BAM Nuttall is carrying out the remediation contract for the former South London Mail Centre in Nine Elms ahead of its redevelopment. Its location in one of the largest regeneration areas in London brings its own unique challenges.
The 6ha site had been used by Royal Mail since the 1970s, and prior to that was part of the Nine Elms gasworks, built in the latter part of the 19th century. The site will be redeveloped with high-rise homes, a primary school and 2.5 ha of public space.
The works include site clearance, demolition of the remaining post office facilities, removal of below-ground obstructions, remediation including onsite soil and water treatment, and bulk earthworks. Utility diversions to maintain supply to the Royal Mail delivery building are also in the contract.
BAM Nuttall has a strong track record on large urban remediation sites, from working at the Queen Elizabeth Olympic Park and also the King’s Cross Goods Yard sites, which has helped prepare us for the challenges faced at Nine Elms.
The size of the excavation for the contract is 160,000 cu m. Some 97% of fill material is being processed from site excavation. This includes crushing and screening of concrete and bio remediation of contaminated soils.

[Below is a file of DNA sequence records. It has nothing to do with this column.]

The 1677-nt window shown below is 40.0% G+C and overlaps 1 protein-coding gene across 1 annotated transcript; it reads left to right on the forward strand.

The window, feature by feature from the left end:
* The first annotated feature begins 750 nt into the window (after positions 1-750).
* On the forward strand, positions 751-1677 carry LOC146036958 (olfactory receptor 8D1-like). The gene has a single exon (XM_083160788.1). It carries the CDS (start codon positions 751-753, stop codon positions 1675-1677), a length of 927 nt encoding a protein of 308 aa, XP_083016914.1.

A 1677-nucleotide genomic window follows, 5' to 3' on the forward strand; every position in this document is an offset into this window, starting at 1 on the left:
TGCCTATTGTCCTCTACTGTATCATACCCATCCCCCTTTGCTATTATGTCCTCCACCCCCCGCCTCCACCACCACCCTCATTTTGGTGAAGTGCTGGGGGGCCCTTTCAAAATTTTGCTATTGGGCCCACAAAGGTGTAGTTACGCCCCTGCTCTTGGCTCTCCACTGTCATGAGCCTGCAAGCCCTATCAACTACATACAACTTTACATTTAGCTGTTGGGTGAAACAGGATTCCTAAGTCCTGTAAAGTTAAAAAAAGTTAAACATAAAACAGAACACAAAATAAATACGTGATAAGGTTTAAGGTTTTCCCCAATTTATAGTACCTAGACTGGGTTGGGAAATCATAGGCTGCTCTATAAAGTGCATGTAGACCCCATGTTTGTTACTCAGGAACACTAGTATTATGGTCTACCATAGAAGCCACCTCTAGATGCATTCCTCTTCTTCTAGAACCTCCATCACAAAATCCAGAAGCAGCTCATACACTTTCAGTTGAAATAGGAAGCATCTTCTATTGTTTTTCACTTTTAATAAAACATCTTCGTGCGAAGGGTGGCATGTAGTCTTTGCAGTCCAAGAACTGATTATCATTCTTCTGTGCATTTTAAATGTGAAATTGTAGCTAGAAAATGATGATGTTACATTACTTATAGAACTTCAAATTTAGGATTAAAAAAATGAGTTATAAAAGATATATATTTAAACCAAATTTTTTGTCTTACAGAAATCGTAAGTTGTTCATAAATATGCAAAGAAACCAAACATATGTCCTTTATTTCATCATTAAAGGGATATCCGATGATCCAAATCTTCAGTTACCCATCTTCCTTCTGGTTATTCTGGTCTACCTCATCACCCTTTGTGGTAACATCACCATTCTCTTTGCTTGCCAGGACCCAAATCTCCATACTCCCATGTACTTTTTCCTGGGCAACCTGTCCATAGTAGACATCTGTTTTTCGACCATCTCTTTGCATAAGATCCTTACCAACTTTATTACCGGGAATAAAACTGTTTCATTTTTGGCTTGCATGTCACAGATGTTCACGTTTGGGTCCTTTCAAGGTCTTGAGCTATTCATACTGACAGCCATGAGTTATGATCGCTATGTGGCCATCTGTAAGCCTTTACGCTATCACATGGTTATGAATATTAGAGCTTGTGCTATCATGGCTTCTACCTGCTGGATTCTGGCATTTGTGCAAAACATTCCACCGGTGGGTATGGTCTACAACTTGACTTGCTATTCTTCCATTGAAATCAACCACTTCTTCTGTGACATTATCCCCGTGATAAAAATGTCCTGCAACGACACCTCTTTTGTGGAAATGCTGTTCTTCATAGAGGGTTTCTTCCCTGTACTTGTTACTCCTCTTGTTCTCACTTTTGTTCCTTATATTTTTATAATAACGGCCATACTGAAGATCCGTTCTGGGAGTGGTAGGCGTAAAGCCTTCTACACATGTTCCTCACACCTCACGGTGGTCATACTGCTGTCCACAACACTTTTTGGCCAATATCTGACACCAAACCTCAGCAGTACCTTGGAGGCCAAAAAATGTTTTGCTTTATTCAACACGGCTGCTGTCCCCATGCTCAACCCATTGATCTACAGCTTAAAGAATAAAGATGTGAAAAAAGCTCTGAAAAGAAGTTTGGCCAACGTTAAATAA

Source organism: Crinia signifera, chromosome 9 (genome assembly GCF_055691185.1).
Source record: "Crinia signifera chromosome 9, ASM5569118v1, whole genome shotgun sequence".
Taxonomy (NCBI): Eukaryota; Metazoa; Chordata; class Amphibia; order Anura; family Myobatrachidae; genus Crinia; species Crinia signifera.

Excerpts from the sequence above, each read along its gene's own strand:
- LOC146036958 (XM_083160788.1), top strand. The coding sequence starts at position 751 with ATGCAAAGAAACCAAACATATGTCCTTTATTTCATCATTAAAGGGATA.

The site clearance included discovery of two large-diameter Thames Water pipes running beneath the area to be excavated. A challenge was understanding how the pipe would react with the removal of the material above due to the mix of construction materials used over time to maintain the sewer. The sewer comprised cast iron/brickwork and concrete at various sections along the length of the run. We needed to engage geotechnical experts in order to determine the rate of upward movement of the pipeline due to the London clay lying beneath. This resulted in a change in methodology of excavation to ensure no cracks formed due to upward movement.
Material has to be carefully tracked as part of the remediation verification process. For this process, we have been using the PODfather. PODfather is an online tool, which tracks material movement via GPS around the site. It provides live updates on which materials are being moved where, in what volumes, and details of hazardous materials.
The whole Nine Elms area is undergoing a £15bn makeover, so inevitably there are other contractors working nearby, as well as residents living in, or moving into, the new developments. We have kept an open dialogue with the council and local residents through a fortnightly newsletter and have also set up an ‘odour committee’ to check if any of the hazardous materials become an issue for local residents.
The project is on track to complete in August this year.